Hello, New Year. It’s been a great resting week, the first seven days of January we had. I’ve spend my nights went to the cinema and watched the joyful, tears-dropping “La La Land”, followed by the quiet and somewhat hauntingly beautiful “Arrival”. I’ve meet my friends and shared great meals together. I travel a bit from Jakarta to Jogja and back. I sleep a lot. I savoured the gleaming sunset on a long ride with my boyfriend G. In between the leisure times, I work on my projects - all the on going ones. Today is where the laid back hours will end - one shall limit themselves from having long holiday, because only by working the routine laboriously then we can appreciate the moment of pure relax. So I start this post, and greeting you here. Have you grew familiar with 2017 yet? One of the greatest challenge for someone who kept a handwritten daily journal is those few first weeks of having so many wrong 2016 marks on the paper. Yesterday, instead of writing 15 - 01 - 2017, I wrote 15 - 01 - 2015 (not even a year, but two years worth of wrongness).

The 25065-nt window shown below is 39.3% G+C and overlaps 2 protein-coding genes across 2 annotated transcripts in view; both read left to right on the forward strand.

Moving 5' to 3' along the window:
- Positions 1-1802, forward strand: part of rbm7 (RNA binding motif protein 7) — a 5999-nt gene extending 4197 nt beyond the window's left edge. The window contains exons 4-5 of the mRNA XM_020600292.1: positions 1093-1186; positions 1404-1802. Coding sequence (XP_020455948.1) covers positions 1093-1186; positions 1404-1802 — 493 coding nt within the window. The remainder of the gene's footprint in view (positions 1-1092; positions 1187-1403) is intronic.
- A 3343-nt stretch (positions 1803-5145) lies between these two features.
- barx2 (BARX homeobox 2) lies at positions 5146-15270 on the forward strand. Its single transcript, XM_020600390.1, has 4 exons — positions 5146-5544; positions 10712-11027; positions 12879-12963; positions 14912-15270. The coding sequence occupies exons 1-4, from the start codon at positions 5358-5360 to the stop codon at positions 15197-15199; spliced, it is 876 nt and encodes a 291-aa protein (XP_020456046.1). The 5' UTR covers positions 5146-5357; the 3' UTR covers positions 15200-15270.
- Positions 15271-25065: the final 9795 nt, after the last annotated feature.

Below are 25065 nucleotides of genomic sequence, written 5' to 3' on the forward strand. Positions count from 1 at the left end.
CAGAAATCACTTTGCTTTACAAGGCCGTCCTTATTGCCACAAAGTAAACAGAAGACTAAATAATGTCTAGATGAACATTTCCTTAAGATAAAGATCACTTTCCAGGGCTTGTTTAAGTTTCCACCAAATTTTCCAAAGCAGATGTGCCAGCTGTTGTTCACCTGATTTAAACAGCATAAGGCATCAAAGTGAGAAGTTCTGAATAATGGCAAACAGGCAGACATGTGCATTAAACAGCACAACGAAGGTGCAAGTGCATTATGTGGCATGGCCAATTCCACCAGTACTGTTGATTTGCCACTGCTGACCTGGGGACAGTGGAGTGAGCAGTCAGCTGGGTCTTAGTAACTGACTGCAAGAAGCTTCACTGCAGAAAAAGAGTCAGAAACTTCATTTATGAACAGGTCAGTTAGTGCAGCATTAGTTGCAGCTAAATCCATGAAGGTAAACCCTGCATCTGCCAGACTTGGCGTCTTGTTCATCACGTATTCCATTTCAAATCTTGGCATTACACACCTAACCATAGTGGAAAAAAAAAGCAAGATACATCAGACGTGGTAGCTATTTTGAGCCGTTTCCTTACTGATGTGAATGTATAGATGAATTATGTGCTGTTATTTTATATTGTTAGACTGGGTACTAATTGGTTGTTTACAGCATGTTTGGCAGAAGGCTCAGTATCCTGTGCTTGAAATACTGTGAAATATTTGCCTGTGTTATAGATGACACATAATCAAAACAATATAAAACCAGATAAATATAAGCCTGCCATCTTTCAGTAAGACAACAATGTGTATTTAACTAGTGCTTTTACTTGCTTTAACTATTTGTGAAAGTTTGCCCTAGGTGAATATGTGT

It takes time to remember that, yes, the year has officially changed. It takes many days to say 2017, when our mind still got a bit familiar with 2016. We don't feel the New Year straightly after - instead, we slowly learn. The same thing goes with Yearly Resolution (or the thing we know as My List Of Stuff I Will Eventually Forget To Do). What makes our resolution hard is because we think that we only have one shot to do it. The year-long period only. The typical “No more junk food this year” or “I will regularly working out this year” kind of crap, where we will kept only for this first exciting month - or week, in some worse cases - then we’ll grew tired of putting up with the promises, and quit. We’ll forget about those promises for the rest of year and we’ll do the same thing again when the future comes. Some friends of mine decided to never make resolutions ever again. They feel like they had ruined the opportunity to do the things right, and they have failed.
But they might forget, that there's no such thing as an immediate permanence, in this so-called imperfect life of imperfect human beings. If we fail on some wishes, we can always try again. No one is judging (but ourselves). So I think I'd still want to believe that resolutions are okay.